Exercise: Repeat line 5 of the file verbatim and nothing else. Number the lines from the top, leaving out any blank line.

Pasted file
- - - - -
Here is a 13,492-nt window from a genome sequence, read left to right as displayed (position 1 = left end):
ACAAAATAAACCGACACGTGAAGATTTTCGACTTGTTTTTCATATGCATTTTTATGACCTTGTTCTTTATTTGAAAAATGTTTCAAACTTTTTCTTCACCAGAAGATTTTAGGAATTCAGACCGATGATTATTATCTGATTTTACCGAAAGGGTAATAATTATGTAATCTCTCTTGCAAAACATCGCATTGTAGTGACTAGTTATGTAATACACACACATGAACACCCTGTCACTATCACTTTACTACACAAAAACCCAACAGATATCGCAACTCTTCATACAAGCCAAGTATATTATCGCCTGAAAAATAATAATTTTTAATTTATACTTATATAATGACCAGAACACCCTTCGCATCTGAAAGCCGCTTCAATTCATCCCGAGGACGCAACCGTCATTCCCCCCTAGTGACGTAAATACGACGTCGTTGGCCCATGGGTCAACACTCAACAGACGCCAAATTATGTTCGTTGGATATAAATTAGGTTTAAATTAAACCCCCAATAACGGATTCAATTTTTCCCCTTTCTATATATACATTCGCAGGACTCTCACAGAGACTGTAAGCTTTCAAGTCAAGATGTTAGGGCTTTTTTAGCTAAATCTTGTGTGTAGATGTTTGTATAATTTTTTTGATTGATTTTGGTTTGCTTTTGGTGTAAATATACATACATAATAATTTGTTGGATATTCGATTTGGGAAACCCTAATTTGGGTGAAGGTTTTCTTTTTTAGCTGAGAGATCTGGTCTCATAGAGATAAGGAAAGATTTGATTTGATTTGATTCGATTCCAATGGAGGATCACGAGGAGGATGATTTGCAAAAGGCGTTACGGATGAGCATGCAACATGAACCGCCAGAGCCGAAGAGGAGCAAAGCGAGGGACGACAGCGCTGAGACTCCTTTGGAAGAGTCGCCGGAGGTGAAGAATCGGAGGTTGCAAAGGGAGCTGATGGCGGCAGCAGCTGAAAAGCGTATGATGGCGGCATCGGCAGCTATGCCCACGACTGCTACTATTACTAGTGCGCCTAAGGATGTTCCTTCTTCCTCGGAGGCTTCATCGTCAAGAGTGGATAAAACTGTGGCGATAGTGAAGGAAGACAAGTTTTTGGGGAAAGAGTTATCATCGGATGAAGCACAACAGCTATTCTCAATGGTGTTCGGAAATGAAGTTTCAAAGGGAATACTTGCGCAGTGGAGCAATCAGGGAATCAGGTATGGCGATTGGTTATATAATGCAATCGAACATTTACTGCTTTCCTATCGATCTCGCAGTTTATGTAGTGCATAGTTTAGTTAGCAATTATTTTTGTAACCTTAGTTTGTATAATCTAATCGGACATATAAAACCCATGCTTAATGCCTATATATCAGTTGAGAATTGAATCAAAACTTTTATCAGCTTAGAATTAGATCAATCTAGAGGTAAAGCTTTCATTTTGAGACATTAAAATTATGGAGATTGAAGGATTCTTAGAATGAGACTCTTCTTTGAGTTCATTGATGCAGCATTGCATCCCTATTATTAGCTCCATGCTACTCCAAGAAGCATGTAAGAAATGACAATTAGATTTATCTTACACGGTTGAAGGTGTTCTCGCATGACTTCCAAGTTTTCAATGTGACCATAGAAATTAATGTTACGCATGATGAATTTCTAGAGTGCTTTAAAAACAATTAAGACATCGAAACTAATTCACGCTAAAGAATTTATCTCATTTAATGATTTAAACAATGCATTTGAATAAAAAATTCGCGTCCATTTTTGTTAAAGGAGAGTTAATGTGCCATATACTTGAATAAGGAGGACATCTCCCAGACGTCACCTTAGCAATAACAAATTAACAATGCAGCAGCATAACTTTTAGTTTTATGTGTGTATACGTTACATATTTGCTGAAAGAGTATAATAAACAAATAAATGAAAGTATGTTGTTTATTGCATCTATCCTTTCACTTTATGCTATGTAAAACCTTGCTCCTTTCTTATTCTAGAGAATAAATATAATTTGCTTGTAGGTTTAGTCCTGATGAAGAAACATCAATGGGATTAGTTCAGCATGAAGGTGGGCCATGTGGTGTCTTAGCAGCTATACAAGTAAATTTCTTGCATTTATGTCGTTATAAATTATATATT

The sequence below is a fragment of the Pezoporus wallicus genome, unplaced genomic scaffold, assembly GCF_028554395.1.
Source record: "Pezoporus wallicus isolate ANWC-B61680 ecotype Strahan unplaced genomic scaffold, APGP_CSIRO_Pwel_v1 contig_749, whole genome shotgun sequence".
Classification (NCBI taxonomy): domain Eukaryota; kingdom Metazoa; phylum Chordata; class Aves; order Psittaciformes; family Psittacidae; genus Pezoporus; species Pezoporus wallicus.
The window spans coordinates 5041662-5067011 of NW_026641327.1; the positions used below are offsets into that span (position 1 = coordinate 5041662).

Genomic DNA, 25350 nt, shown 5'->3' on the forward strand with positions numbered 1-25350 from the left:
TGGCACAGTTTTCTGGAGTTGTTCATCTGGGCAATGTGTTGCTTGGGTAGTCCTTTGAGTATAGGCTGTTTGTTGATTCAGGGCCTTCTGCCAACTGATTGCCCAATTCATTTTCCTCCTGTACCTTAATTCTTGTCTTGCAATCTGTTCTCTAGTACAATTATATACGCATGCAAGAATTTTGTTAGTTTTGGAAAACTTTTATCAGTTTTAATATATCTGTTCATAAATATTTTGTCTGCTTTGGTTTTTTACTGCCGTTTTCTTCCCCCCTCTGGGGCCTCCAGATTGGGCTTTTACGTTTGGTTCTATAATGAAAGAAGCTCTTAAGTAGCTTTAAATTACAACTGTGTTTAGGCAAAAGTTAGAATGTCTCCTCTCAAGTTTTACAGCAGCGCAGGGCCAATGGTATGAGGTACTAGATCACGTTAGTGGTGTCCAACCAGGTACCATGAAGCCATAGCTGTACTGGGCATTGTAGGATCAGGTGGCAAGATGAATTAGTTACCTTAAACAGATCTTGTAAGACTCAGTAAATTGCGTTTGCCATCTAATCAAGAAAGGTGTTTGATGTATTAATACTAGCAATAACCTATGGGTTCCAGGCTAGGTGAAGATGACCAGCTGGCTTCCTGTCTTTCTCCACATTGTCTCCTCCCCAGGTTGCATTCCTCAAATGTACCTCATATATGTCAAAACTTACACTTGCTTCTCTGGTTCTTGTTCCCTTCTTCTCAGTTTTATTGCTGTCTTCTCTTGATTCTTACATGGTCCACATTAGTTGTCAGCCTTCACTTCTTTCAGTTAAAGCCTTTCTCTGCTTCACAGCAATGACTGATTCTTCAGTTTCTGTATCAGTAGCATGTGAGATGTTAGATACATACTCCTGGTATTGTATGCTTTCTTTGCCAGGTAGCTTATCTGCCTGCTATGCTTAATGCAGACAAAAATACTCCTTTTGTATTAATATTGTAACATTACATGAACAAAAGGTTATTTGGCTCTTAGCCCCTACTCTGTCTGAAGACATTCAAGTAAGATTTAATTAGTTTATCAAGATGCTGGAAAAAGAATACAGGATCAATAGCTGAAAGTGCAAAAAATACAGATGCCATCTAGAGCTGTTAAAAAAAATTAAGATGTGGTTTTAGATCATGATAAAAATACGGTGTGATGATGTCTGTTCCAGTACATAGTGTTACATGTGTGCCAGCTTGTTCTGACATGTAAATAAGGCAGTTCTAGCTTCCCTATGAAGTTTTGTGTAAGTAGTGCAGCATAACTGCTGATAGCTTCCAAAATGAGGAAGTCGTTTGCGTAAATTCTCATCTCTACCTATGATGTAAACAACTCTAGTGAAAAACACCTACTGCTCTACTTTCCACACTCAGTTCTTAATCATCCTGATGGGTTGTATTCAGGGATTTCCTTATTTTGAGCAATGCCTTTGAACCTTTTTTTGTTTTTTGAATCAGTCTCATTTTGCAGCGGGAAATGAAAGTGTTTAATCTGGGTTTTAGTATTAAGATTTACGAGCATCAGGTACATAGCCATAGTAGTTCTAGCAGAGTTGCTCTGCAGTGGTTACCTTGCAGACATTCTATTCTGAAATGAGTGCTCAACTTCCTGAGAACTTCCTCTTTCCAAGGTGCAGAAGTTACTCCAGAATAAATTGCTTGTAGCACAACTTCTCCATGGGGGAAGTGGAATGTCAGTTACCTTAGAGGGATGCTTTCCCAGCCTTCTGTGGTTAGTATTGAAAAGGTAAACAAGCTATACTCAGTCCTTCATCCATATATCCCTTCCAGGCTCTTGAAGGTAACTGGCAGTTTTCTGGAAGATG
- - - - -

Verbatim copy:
Classification (NCBI taxonomy): domain Eukaryota; kingdom Metazoa; phylum Chordata; class Aves; order Psittaciformes; family Psittacidae; genus Pezoporus; species Pezoporus wallicus.